Liz Truss has been urged to tackle poor mental health in schools after a study showed hundreds of teachers were missing lessons to give students “urgent medical attention”.
According to the charity YoungMinds, Britain’s new Prime Minister needs to provide funding for a support team in every school to “get a grip” on the issue.
Its survey of a thousand teachers showed that 47% take time from lessons to deal with mental health issues every day, while 27% do so several times a day.
Around three-quarters of teachers believe students’ lack of mental health support has harmed their educations.
Nic Griffiths, assistant headteacher at Merseyside’s Upton Hall School, said: “On some occasions my lessons have to be covered because a young person is in crisis and needs urgent medical assistance.
“This means that other pupils miss out on specialist teaching.
“Too much is expected of schools and of teachers. We are doing our best but it can’t carry on like this.”
YoungMinds believes that schools are “picking up the pieces” for overstretched health services, damaging pupils’ prospects as they try to catch up following years of lockdown disruption.
Even when young people are referred for help outside of school, the survey shows 45% of teachers do not believe they are given the right support.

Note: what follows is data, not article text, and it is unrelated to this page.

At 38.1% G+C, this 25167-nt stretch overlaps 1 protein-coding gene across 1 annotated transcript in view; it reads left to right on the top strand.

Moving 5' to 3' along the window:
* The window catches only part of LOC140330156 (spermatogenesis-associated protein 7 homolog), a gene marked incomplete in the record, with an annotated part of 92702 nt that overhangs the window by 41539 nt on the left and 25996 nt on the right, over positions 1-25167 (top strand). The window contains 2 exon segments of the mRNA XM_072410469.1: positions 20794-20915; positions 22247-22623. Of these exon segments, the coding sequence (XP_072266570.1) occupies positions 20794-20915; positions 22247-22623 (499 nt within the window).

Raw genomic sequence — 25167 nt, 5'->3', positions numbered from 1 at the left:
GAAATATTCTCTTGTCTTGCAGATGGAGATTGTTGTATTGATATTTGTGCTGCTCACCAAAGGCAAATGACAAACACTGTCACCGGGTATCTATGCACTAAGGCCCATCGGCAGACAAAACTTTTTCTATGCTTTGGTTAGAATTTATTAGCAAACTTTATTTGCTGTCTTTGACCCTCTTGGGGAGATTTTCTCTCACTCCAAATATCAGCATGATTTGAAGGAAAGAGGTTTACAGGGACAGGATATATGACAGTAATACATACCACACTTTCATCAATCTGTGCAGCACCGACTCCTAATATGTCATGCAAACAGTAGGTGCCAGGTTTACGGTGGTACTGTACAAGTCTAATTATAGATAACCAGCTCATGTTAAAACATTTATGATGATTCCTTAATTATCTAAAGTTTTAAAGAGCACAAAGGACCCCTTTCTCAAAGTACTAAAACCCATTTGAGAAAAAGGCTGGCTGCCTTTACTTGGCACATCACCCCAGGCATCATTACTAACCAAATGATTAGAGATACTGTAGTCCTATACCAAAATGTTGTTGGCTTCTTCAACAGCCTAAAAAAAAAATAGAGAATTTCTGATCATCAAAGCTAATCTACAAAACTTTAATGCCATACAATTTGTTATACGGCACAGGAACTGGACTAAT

The charity believes one remedy would be to install specialist support teams in schools with their funding protected, though it does not give a costing.
“Teachers are doing all they can to pick up the pieces, but they are not mental health professionals and shouldn’t have to be,” Emma Thomas, the charity’s chief executive, said.
“This is why we are calling for ring-fenced funding, so schools can better support the thousands of young people who are struggling right now.
“This cannot go on. Government must get a grip of the situation.”
YoungMinds’ analysis of the latest NHS data shows that record levels of under-18s – more than 450,000 – were referred to mental health services in May 2022.
Published: by Radio NewsHub Source : Radio News Hub